If you expect that federal or state estate or inheritance taxes will need to be paid when you die, annual gifting can be a good way to reduce the size of your taxable estate and the associated future tax bill. However, we encourage you not to gift exclusively for tax reasons. Consider the impact that the gift will have on your recipient, and make sure the gift aligns with your broader goals and values.

Remember Income Tax Basis
Thanks to the tax overhaul, for 2018 you can pass on a total of $11.18 million to your chosen beneficiaries free of federal gift, estate and GST taxes (together called "transfer taxes"). The amount is doubled for a married couple. Transfers during life and at death both count toward the $11.18 million allowance (also called an exclusion or exemption amount). The good news is that the $11.18 million exclusion amount increases each year for inflation and is in addition to the annual gift tax exclusion, which is $15,000 in 2018. The bad news is that the exclusion amount presently is set to return to $5 million, adjusted for inflation, on January 1, 2026. Transfers in excess of the exclusion / exemption amount are taxed at a top federal rate of 40%, a significant liability.

If you anticipate that your total transfers (both during life and at death) will be large enough to trigger federal or state transfer taxes, then it makes sense to engage in proactive wealth transfer planning. This could mean that you transfer appreciating assets to your beneficiaries today. On the other hand, if you do not anticipate that your total transfers will trigger federal or state transfer taxes, then it could make sense to hold on to appreciating assets and give them to your beneficiaries when you die. This is because, for income tax purposes, the tax basis of an appreciated asset will be increased to its fair market value on the date of death. This means that your beneficiaries will enjoy a higher tax basis than they otherwise would, and will pay less capital gains tax if and when they sell their inherited asset. For example:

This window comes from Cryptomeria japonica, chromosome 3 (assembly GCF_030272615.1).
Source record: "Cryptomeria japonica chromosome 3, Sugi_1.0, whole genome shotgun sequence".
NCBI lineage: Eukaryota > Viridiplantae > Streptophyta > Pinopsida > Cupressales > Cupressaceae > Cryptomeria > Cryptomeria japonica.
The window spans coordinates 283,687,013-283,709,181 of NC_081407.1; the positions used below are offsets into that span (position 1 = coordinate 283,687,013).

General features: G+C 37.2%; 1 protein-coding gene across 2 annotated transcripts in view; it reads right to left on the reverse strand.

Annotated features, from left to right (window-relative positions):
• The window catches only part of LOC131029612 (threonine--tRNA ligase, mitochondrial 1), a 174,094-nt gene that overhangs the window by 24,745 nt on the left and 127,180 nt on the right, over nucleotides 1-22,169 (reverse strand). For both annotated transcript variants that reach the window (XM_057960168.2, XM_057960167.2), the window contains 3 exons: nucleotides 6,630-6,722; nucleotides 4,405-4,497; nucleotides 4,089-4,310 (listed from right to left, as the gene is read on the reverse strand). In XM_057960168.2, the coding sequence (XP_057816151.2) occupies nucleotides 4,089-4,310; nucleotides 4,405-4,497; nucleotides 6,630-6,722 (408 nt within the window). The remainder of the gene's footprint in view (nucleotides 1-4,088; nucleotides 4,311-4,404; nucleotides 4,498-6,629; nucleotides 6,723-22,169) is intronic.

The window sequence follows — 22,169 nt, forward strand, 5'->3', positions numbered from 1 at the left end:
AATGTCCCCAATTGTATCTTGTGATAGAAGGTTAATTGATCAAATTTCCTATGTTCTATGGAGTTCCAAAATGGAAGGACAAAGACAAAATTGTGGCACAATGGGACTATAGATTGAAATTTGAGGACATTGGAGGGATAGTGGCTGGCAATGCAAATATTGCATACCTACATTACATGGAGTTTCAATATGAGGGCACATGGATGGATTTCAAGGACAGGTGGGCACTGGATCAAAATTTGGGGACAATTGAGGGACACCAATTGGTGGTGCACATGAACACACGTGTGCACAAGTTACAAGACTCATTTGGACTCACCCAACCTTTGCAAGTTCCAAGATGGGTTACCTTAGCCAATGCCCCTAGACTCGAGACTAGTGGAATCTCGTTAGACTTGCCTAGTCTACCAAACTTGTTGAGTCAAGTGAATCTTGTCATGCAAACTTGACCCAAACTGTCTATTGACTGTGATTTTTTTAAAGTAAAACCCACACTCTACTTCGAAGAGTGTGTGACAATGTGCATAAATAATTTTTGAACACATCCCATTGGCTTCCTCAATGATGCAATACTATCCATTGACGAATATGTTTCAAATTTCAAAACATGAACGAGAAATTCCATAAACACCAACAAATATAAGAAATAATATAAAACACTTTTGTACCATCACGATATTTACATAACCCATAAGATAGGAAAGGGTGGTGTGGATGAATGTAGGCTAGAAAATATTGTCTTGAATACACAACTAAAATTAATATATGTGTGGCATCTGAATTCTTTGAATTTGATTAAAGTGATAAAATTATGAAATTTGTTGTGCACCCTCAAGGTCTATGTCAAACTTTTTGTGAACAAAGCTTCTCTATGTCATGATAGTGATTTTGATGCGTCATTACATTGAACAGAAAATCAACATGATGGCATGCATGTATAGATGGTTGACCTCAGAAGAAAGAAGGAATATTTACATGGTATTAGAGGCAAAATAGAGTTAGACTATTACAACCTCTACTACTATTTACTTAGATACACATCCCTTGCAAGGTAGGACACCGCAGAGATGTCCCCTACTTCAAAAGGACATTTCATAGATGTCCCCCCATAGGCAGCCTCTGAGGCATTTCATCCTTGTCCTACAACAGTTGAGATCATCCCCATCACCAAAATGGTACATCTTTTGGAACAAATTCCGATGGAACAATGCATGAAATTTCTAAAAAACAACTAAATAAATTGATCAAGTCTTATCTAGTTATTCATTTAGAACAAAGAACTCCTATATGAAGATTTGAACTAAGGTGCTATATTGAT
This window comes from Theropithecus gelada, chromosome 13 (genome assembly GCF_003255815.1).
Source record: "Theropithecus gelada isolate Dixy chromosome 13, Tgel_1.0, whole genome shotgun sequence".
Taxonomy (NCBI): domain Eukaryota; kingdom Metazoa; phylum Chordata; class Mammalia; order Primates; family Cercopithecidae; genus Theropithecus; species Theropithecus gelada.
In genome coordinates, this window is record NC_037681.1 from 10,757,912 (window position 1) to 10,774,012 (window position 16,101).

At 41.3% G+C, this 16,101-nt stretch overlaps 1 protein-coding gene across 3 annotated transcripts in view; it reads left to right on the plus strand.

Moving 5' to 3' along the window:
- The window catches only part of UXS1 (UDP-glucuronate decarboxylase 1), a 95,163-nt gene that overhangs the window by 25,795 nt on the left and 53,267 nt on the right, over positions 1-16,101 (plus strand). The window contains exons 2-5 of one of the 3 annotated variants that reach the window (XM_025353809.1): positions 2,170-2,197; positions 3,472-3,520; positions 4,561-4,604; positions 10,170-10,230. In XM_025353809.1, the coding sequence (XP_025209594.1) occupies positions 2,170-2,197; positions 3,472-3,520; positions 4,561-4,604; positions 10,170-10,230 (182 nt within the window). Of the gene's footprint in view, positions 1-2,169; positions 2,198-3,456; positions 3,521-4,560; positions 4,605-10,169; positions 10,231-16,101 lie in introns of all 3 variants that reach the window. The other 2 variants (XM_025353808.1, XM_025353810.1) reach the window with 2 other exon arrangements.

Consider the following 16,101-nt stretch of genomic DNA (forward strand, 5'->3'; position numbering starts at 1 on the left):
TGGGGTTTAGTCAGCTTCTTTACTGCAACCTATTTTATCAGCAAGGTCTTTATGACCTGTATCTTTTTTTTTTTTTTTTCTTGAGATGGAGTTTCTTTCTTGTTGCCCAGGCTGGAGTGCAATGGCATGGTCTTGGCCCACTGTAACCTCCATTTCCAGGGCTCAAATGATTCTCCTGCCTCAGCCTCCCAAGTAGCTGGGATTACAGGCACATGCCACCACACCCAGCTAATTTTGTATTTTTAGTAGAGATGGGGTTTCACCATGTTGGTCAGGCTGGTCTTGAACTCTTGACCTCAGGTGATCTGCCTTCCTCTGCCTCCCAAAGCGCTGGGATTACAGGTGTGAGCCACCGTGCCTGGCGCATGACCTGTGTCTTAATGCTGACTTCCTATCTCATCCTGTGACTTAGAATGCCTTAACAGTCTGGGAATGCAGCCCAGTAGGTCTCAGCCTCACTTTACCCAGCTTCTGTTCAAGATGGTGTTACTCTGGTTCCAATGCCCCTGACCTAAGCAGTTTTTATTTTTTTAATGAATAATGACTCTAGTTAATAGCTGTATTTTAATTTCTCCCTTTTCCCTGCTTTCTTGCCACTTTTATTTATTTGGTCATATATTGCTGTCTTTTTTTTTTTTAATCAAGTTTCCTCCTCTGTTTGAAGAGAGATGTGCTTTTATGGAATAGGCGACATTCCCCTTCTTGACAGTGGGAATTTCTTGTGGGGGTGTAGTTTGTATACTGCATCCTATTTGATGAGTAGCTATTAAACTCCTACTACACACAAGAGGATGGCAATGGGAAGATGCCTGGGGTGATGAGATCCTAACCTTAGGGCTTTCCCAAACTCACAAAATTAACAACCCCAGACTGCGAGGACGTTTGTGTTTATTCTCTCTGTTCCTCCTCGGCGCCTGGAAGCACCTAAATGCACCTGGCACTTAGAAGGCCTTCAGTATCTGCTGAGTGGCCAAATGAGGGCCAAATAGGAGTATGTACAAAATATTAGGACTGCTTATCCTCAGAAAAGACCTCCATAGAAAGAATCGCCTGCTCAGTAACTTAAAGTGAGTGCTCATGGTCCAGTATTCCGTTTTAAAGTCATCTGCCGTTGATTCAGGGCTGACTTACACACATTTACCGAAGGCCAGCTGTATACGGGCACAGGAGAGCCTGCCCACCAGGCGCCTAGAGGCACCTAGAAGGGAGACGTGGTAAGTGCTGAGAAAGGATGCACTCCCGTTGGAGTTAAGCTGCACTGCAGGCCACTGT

Year-end is the ideal time to mitigate your 2018 income tax burden, begin your 2019 income tax planning and execute on your transfer tax strategy. We encourage you to work with your financial planning, legal and tax advisors to create a plan that aligns with your values and helps you achieve your goals.

Suzanne L. Shier

Wealth Planning Practice Executive & Chief Tax Strategist/ Tax Counsel
Suzanne L. Shier is the Wealth Planning Practice Executive and Chief Tax Strategist/Tax Counsel for Wealth Management at Northern Trust and serves on the Wealth Management Operating Group.